Gabapentin, Pregabalin, Valproic acid, Vigabatrin, Carbamazepine had weight gain.
Lamotrigine, Levetiracetam, Phenytoin are weight neutral.
Weight neutral, but trials exclude obese women.
Antiretrovirals associated with increased visceral adipose tissue, and gain of 8.6 kg.
Chronic inflammatory disease:
Glucocorticoids associated with 1.7 kg gain at 1 year compared to sulfasalazine.
This clinical practice guideline summarizes data regarding pharmacologic treatment of obesity and effects on weight of medications used to treat hypertension, T2DM, depression, psychosis, seizures, HIV and chronic inflammatory disease in obese patients. They recommend choosing medications with favorable weight profiles when possible and monitoring weight and lipid profiles when weight gain is expected.
In patients with T2DM, anti-diabetic medications that promote weight loss should be used in addition to metformin especially in patients requiring insulin as this mitigates weight gain.
For hypertension, ACE inhibitors, ARBs and CCBs should be first-line in obese hypertensive patients when appropriate.
In depression, Bupropion is the only antidepressant consistently associated with weight loss. Of atypical antipsychotics, Aripiprazone and Ziprasidone are associated with the least weight gain. None are weight neutral. For anti-seizure medication, Felbamate, Topiramate and Zonisamide are associated with weight loss.
Patients taking HIV medications should be monitored for weight gain, and signs of insulin resistance.
Off-label use of medications approved for other disease states is not recommended for weight loss.
Weight loss is difficult for patients to accomplish with behavioral modification alone. Medications can enhance weight loss and may improve adherence to behavioral change. Weight loss effects of medications are sustained as long as medication is taken but most patients regain weight after discontinuation.
The challenges of helping patients lose weight remain far greater than the ability to lower a Total Cholesterol or Hemoglobin A1C number. Yet, for most diseases, it is the weight loss that is most critical to improving morbidity and mortality. This paper is an outstanding review of the pathophysiology of obesity, with graphics that should be as important to any medical education a the Krebs cycle. It includes the theory behind how to address obesity, and offers both the relative benefits of appropriate use of medication to treat obesity, as well as the risks and benefits from other medications.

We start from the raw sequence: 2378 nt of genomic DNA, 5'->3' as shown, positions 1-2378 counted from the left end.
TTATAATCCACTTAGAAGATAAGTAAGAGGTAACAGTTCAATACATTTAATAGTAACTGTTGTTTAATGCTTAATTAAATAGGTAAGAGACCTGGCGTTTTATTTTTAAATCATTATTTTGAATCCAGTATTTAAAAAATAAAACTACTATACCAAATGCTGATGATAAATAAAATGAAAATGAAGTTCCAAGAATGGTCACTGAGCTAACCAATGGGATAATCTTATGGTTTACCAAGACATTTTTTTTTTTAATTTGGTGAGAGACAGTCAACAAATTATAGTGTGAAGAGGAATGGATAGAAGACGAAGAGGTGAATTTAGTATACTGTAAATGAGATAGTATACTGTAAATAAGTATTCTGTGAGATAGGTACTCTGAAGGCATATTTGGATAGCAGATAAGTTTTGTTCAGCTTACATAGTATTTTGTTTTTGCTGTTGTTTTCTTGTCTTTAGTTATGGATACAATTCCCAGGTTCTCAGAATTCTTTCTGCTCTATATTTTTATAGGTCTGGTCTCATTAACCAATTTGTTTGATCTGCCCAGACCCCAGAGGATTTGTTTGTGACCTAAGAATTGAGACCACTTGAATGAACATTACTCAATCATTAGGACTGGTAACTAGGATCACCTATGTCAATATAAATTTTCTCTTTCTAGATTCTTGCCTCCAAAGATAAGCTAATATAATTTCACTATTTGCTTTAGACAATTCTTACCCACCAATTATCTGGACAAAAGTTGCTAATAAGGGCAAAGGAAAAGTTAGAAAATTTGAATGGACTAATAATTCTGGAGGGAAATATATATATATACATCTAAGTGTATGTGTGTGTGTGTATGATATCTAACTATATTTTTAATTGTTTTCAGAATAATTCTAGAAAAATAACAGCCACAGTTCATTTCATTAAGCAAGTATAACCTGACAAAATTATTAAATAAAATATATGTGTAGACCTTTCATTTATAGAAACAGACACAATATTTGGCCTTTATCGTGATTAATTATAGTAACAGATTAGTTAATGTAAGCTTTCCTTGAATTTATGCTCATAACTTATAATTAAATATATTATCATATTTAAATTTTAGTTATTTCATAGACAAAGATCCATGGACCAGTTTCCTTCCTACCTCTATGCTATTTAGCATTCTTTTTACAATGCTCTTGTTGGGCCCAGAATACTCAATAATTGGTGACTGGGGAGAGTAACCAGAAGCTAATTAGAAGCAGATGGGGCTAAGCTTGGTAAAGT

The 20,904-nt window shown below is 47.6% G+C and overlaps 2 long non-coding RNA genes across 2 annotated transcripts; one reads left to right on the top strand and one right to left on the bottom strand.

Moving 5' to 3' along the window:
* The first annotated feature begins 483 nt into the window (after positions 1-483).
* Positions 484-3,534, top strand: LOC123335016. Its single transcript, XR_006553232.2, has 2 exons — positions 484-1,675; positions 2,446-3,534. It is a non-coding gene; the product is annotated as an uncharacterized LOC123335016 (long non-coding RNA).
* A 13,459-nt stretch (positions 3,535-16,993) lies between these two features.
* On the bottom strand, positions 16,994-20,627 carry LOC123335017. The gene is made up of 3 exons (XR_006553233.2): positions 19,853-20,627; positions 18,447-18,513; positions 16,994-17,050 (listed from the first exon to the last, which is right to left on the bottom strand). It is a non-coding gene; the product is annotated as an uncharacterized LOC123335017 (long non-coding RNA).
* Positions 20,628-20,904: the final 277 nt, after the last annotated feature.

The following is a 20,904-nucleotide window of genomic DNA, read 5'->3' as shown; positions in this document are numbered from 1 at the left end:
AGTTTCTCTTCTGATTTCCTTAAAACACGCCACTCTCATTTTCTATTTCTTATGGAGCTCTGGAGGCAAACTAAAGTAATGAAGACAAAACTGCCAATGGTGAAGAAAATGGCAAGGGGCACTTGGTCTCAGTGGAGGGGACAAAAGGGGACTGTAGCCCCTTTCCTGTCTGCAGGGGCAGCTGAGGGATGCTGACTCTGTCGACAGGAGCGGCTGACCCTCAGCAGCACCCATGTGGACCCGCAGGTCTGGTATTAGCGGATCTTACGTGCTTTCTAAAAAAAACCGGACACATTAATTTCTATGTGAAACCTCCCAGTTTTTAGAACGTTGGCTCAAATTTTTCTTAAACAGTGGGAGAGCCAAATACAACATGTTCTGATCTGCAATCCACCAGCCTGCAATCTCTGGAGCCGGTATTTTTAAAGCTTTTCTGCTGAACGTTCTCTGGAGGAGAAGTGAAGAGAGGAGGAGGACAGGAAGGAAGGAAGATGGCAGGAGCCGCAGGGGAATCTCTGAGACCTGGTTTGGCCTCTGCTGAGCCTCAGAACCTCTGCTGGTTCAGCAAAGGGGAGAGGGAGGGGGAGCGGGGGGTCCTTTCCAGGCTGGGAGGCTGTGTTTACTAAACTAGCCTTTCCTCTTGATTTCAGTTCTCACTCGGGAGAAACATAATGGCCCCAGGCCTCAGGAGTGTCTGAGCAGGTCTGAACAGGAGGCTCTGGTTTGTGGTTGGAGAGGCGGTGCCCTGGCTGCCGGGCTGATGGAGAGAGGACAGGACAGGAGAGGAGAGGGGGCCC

There has been a long prejudice against using medication for the treatment of Obesity, yet there is rather fast acceptance for the role of bariatric surgery. This is likely related to the past complications associated with fenfluramine, a drug combined with phentermine that produced beneficial weight loss, but may have induced heart valve disease. Additionally, the medications traditionally used for weight loss have had worrisome side effects, like elevations of blood pressure, and possibly dependence. While these are theoretically true risks, this must be balanced with the severe risks of obesity, which continues to be the leading cause of disease and disability and premature death in the western world.
This European panel clarifies many details about these medications and their use. They conclude with a rationale for us to use medications for weight loss appropriately, and when to consider surgery. Paramount is the understanding that Obesity kills, and limiting our treatment to “diet and exercise” alone will doom the vast majority to many risks, and premature death. Likewise, only addressing laboratory data (eg. using insulin in type 2 diabetes to lower an A1C) only placates our anxiety and misdirects patient’s attention form the cause of their illness.
Learn to use these medications as first line as part of a comprehensive diet and exercise program. Most commonly, for your obese type 2 diabetes, those with hyperlipidemia, and obese patients osteoarthritis of the knees; our past approach of addressing the symptoms or lab outcomes has increased morbidity and turned our focus from true patient outcomes.